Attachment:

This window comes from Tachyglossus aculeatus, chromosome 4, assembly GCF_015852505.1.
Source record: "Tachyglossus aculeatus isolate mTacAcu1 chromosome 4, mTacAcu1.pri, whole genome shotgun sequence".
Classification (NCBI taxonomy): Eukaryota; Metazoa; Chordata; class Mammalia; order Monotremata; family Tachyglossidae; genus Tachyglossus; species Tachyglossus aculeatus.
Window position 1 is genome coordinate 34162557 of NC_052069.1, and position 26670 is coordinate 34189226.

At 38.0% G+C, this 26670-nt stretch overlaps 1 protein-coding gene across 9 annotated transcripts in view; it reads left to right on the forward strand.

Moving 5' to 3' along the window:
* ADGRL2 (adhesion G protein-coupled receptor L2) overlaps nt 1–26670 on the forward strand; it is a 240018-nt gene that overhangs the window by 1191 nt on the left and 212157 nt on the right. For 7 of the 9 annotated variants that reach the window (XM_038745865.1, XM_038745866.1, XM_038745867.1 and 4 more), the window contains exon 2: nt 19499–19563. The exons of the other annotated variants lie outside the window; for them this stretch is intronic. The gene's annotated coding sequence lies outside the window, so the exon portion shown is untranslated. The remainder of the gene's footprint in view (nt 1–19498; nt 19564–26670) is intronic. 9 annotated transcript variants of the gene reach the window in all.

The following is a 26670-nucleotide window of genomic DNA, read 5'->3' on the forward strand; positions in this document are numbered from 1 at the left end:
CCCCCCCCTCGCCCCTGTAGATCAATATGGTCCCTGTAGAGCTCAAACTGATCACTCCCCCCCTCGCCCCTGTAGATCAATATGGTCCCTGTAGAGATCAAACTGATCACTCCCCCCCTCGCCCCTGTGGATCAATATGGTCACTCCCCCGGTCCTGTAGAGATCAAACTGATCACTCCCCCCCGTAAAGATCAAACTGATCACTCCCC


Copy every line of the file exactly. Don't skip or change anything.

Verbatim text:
This window comes from Tachyglossus aculeatus, chromosome 4, assembly GCF_015852505.1.
Source record: "Tachyglossus aculeatus isolate mTacAcu1 chromosome 4, mTacAcu1.pri, whole genome shotgun sequence".
Classification (NCBI taxonomy): Eukaryota; Metazoa; Chordata; class Mammalia; order Monotremata; family Tachyglossidae; genus Tachyglossus; species Tachyglossus aculeatus.
Window position 1 is genome coordinate 34162557 of NC_052069.1, and position 26670 is coordinate 34189226.

At 38.0% G+C, this 26670-nt stretch overlaps 1 protein-coding gene across 9 annotated transcripts in view; it reads left to right on the forward strand.

Moving 5' to 3' along the window:
* ADGRL2 (adhesion G protein-coupled receptor L2) overlaps nt 1–26670 on the forward strand; it is a 240018-nt gene that overhangs the window by 1191 nt on the left and 212157 nt on the right. For 7 of the 9 annotated variants that reach the window (XM_038745865.1, XM_038745866.1, XM_038745867.1 and 4 more), the window contains exon 2: nt 19499–19563. The exons of the other annotated variants lie outside the window; for them this stretch is intronic. The gene's annotated coding sequence lies outside the window, so the exon portion shown is untranslated. The remainder of the gene's footprint in view (nt 1–19498; nt 19564–26670) is intronic. 9 annotated transcript variants of the gene reach the window in all.

The following is a 26670-nucleotide window of genomic DNA, read 5'->3' on the forward strand; positions in this document are numbered from 1 at the left end:
CCCCCCCCTCGCCCCTGTAGATCAATATGGTCCCTGTAGAGCTCAAACTGATCACTCCCCCCCTCGCCCCTGTAGATCAATATGGTCCCTGTAGAGATCAAACTGATCACTCCCCCCCTCGCCCCTGTGGATCAATATGGTCACTCCCCCGGTCCTGTAGAGATCAAACTGATCACTCCCCCCCGTAAAGATCAAACTGATCACTCCCC